School gardens are a wonderful way to use the schoolyard as a classroom, reconnect students with the natural world and the true source of their food, and teach them valuable gardening and agriculture concepts and skills that integrate with several subjects, such as math, science, art, health and physical education, and social studies, as well as several educational goals, including personal and social responsibility.
Learning Gardens produce fresh vegetables, serve as outdoor classrooms and brings everyone together—but that’s not all! We celebrate unique learning and growing experiences that happen in gardens as we journey across the country to schools to introduce school and home gardening, Nutritional education and food safety. Take a look at some of the special moments that happen in Let’s Go Farming each day—or share your story with us!
Kids and gardens go together like peas and carrots – or in this case, cucumber and trellises.
On a sunny morning in the garden, curious eighth graders were tasked with working together to measure and place cucumber trellises using only a ruler and string.
Each time an experiment failed, they came back with an even stronger strategy. With a little trial and error, they discovered they could wrap the string around the trellis, marking where it began and ended. They could then measure the distance between those two points.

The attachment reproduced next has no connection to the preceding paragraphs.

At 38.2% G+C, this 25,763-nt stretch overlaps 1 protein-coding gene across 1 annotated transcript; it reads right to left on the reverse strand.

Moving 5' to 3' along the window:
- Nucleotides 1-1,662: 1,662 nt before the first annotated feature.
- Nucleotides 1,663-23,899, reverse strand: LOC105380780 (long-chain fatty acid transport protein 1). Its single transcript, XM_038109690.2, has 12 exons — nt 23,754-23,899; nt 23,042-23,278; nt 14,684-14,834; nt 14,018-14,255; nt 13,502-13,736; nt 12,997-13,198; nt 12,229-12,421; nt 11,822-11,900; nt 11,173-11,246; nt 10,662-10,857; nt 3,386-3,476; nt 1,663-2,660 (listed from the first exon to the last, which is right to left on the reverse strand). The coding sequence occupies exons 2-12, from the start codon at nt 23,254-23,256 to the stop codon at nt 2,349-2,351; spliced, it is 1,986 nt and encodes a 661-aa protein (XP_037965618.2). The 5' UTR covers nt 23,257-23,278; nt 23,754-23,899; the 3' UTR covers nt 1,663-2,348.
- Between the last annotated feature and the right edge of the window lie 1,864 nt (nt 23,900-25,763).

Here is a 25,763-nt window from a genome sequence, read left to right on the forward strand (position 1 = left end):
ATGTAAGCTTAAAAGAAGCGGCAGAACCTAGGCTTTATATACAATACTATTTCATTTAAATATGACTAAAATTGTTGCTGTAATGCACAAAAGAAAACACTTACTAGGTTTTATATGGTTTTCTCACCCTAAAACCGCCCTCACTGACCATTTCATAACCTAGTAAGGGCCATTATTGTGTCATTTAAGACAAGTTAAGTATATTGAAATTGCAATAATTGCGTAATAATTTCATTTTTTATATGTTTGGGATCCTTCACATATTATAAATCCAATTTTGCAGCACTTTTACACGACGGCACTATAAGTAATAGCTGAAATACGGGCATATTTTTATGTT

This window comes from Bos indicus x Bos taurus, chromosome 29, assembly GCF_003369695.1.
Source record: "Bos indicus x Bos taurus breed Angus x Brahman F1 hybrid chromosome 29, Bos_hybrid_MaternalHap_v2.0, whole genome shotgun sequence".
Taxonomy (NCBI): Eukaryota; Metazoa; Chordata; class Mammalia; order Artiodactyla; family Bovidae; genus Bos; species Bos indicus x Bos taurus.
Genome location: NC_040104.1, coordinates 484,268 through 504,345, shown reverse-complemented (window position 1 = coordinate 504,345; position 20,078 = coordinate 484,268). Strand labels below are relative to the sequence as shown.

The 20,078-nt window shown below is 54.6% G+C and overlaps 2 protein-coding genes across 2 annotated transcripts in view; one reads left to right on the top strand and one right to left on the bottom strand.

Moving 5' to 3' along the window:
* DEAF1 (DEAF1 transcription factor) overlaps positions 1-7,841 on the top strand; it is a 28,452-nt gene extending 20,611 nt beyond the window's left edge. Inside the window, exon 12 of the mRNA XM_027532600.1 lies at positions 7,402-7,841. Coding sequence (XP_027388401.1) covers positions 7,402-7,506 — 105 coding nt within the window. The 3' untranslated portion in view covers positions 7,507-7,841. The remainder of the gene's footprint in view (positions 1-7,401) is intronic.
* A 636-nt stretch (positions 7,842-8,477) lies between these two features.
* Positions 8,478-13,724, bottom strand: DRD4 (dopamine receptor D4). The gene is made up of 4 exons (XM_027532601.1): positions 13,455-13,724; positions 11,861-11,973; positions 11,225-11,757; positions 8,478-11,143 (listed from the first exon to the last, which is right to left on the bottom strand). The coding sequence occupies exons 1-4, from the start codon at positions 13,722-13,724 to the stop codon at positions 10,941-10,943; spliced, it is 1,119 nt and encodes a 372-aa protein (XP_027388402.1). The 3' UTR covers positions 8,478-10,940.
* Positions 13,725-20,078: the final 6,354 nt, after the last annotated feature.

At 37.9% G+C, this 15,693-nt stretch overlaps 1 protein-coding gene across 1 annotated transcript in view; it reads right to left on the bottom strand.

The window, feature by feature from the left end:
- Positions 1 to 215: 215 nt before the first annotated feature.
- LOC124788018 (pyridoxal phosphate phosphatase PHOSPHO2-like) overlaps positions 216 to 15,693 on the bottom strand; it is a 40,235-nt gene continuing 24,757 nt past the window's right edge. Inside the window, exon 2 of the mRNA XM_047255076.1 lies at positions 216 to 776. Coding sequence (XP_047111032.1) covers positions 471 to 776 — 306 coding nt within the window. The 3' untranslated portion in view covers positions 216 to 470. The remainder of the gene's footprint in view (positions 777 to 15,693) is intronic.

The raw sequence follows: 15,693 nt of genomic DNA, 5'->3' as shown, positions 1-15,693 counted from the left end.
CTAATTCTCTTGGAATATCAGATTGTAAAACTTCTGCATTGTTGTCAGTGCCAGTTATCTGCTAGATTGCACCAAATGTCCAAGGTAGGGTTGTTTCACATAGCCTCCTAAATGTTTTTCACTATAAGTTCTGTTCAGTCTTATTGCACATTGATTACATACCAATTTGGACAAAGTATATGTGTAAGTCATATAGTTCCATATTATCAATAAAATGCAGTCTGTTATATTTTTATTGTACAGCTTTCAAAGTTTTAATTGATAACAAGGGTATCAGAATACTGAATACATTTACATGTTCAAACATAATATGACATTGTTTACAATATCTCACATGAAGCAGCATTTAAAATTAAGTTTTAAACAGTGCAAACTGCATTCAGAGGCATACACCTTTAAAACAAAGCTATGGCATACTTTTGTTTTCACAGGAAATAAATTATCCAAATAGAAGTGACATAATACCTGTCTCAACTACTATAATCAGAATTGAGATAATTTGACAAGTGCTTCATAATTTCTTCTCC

“You can accomplish a lot with just a few people when you all work as a team,” said one budding scientist.
The best part is that these determined students accomplished all this without the help of their teacher. They relied instead on lessons they had learned in class and cooperation they practiced in the garden!
“You have to be very gentle when you hold the plants, so you don’t hurt them!”
Dirty, smelly, rotten food. Sounds repellent, right?
Not to these students. It might be hard to believe that kids love to compost. 7th Grade students have learned that if they have a leftover snack, it can go right in the compost bin!
In fact, many of them have even been inspired to start composting at their own homes.
No word yet on how their parents feel about having rotting organic matter around the property, but we’re certain our students will convince them that composting has some great benefits!
A few of our younger gardeners get a bit nervous around some of the insects in the garden, even the more helpful ones.
This week one boy said he was going to smack a particularly persistent wasp with his clipboard.
One of our staff made a last-ditch attempt to come to the rescue of the insect. “No, that’s Samuel, he’s my friend!”
The boy hesitated and replied, “How do you know him?”
After that, it was an all-out competition to name every single wasp in the garden–they also found Samuel Jr. and Marie. Looks like they’re slowly warming up to the garden insects!